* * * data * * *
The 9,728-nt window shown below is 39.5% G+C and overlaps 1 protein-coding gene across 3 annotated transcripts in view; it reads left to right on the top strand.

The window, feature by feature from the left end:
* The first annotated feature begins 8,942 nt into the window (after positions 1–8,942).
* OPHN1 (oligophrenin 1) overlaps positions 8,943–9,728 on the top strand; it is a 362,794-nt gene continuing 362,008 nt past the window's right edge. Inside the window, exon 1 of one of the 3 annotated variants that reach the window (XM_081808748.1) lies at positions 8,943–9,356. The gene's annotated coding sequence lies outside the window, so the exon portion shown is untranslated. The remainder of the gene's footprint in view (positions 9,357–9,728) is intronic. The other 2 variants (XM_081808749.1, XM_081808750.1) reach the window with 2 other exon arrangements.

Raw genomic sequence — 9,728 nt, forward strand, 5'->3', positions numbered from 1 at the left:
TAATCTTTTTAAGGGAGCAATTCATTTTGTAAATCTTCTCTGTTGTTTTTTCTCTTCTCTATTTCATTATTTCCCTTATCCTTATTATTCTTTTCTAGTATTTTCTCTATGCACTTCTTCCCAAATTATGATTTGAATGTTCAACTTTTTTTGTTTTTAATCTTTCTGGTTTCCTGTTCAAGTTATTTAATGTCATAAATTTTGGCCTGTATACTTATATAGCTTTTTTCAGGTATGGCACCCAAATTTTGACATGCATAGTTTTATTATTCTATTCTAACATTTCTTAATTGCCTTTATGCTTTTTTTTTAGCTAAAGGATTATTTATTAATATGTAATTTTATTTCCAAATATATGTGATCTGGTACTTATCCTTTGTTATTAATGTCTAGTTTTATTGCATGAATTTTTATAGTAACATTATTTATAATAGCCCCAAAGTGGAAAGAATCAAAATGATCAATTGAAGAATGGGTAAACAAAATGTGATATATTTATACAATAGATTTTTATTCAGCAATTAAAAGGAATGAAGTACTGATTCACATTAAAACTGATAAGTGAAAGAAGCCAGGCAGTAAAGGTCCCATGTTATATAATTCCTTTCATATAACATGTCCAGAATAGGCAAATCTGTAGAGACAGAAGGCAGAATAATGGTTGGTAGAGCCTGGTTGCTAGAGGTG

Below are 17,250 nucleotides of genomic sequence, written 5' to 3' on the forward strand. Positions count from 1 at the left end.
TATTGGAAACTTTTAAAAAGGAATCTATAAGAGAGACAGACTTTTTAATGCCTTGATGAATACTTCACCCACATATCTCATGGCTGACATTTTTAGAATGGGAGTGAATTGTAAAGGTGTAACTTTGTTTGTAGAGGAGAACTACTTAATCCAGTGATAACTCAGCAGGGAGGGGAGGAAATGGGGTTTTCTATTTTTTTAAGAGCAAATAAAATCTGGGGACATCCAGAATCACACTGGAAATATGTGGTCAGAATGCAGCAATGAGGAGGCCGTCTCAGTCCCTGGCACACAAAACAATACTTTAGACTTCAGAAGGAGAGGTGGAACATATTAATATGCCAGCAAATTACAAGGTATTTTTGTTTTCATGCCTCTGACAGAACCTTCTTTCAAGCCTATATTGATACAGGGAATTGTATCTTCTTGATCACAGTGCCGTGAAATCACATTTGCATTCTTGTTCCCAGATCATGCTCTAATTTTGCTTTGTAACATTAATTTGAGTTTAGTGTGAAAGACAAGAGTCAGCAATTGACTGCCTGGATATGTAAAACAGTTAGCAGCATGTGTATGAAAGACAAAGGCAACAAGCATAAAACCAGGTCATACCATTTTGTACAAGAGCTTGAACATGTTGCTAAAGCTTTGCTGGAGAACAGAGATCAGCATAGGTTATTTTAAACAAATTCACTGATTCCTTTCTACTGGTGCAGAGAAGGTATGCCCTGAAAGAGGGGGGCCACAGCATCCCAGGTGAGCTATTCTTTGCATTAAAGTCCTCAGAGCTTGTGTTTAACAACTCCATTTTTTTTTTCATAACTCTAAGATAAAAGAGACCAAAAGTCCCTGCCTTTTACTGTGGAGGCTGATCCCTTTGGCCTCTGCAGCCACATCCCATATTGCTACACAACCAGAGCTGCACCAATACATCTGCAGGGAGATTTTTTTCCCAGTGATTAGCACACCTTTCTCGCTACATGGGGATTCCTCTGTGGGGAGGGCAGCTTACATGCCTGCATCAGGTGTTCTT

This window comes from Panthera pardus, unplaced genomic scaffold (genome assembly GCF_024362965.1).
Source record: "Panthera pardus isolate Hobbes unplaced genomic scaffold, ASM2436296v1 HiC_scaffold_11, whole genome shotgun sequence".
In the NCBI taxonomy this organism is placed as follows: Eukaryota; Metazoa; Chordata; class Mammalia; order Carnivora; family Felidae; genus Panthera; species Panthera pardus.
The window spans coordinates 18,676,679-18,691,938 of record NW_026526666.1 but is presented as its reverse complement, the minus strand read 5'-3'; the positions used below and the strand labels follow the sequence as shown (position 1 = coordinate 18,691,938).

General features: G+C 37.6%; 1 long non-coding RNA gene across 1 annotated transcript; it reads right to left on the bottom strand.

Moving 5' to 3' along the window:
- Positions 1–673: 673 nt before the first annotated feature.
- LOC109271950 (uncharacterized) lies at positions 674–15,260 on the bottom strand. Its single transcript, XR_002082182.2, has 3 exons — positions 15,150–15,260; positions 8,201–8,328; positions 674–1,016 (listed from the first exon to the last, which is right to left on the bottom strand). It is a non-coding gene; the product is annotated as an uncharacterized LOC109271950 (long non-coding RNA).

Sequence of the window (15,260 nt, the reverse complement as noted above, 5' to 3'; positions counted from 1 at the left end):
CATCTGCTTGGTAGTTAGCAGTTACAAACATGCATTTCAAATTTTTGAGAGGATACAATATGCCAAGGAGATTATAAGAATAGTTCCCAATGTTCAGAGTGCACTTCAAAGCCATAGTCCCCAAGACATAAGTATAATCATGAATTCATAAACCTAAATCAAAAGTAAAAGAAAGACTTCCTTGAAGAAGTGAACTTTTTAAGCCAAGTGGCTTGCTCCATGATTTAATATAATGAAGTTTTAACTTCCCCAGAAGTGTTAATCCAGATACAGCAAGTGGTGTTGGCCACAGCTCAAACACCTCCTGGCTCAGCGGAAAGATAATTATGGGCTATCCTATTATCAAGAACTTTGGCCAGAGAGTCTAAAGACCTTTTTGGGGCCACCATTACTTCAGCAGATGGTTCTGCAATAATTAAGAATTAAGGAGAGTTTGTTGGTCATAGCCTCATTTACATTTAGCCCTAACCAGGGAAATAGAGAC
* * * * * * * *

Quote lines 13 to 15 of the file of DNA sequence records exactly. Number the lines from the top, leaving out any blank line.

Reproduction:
General features: G+C 37.6%; 1 long non-coding RNA gene across 1 annotated transcript; it reads right to left on the bottom strand.

Moving 5' to 3' along the window:
- Positions 1–673: 673 nt before the first annotated feature.